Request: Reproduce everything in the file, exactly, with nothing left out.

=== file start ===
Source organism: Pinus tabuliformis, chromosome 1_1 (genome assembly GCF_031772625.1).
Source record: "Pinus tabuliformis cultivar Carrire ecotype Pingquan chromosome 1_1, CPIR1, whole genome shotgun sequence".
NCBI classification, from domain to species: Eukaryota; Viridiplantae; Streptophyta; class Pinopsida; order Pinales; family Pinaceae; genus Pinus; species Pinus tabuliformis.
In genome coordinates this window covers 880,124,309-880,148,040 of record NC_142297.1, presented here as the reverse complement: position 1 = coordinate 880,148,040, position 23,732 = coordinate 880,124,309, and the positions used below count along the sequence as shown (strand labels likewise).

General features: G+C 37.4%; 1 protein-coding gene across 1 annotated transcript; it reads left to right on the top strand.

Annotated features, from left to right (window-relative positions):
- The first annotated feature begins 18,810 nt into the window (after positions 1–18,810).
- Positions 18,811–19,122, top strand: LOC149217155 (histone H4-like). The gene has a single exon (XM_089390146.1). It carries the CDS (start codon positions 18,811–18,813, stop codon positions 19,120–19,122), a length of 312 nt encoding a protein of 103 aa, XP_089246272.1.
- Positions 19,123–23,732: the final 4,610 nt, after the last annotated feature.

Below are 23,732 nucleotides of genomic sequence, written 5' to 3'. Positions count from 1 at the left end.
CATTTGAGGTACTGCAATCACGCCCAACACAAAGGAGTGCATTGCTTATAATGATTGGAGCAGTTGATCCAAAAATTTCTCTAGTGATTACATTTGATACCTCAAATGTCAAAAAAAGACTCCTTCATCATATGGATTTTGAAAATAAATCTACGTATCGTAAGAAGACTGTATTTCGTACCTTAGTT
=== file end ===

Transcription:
Source organism: Pinus tabuliformis, chromosome 1_1 (genome assembly GCF_031772625.1).
Source record: "Pinus tabuliformis cultivar Carrire ecotype Pingquan chromosome 1_1, CPIR1, whole genome shotgun sequence".
NCBI classification, from domain to species: Eukaryota; Viridiplantae; Streptophyta; class Pinopsida; order Pinales; family Pinaceae; genus Pinus; species Pinus tabuliformis.
In genome coordinates this window covers 880,124,309-880,148,040 of record NC_142297.1, presented here as the reverse complement: position 1 = coordinate 880,148,040, position 23,732 = coordinate 880,124,309, and the positions used below count along the sequence as shown (strand labels likewise).

General features: G+C 37.4%; 1 protein-coding gene across 1 annotated transcript; it reads left to right on the top strand.

Annotated features, from left to right (window-relative positions):
- The first annotated feature begins 18,810 nt into the window (after positions 1–18,810).
- Positions 18,811–19,122, top strand: LOC149217155 (histone H4-like). The gene has a single exon (XM_089390146.1). It carries the CDS (start codon positions 18,811–18,813, stop codon positions 19,120–19,122), a length of 312 nt encoding a protein of 103 aa, XP_089246272.1.
- Positions 19,123–23,732: the final 4,610 nt, after the last annotated feature.

Below are 23,732 nucleotides of genomic sequence, written 5' to 3'. Positions count from 1 at the left end.
CATTTGAGGTACTGCAATCACGCCCAACACAAAGGAGTGCATTGCTTATAATGATTGGAGCAGTTGATCCAAAAATTTCTCTAGTGATTACATTTGATACCTCAAATGTCAAAAAAAGACTCCTTCATCATATGGATTTTGAAAATAAATCTACGTATCGTAAGAAGACTGTATTTCGTACCTTAGTT